Visiting a lady at her garden last week, she told me about an unusual pigeon that had been coming in to take advantage of the moistened dog food biscuits that she puts out and which attract many birds throughout the year. As it happened, the bird turned up while I was there - it even turned around to show me all its plumage, so I took some pictures. This handsome bird is a feral pigeon (Columba livia), showing partial albinism or leucism.
I wonder where this bird came from? There are pigeons in the town centre, but this one was a distance from there. It was suggested that it might have been a racing pigeon that had become lost, but it has no rings on its legs. Maybe it had escaped from an aviary?
Feral pigeons, also known as domestic or town pigeons, are descended from Rock Doves, though the true Rock Dove is only found on rocky cliffs in the Scottish Highlands. The two birds are quite similar and have some of the same markings, such as the iridescent green and purple plumage around the neck, but feral pigeons have far more variable markings. You can see it in this picture.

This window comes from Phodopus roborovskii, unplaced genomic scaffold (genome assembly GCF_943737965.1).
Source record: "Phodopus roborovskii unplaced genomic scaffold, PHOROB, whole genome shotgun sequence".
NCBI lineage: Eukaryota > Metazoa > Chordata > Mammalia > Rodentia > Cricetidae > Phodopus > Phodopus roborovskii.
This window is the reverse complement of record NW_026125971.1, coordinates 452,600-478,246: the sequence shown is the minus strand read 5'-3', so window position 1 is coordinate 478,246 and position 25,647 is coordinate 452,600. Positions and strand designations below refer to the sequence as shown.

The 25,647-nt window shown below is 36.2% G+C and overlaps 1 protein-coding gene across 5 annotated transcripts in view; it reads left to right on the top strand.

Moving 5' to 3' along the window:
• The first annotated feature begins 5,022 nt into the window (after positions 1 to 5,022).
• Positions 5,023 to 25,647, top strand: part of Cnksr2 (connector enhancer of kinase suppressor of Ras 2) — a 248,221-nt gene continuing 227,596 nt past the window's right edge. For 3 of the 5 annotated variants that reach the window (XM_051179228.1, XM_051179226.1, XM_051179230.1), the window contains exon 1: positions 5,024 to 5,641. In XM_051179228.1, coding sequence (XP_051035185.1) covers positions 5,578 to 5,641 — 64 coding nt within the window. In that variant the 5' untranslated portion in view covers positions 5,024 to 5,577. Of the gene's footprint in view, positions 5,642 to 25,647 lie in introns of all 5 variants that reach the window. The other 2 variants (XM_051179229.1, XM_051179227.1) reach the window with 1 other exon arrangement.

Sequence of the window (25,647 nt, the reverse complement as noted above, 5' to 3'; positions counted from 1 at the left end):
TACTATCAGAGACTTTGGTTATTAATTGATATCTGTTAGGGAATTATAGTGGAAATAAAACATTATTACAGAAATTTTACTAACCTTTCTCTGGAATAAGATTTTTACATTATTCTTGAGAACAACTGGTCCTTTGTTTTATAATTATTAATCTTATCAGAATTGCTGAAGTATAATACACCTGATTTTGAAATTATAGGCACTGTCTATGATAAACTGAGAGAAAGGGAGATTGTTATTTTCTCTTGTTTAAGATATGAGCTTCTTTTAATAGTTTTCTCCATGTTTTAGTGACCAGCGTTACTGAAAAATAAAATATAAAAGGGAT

The world has no shortage of pigeons and their conservation status is listed as of ‘least concern’; indeed they are present in such numbers in some cities that they are regarded as a pest, feeding them is banned and considerable efforts are made to control breeding success. Wherever this one blew in from, if it finds a plentiful food supply it may well stay. It is an attractive bird and, as long as it doesn’t attract hoards of other feral pigeons, it would be interesting to see it again.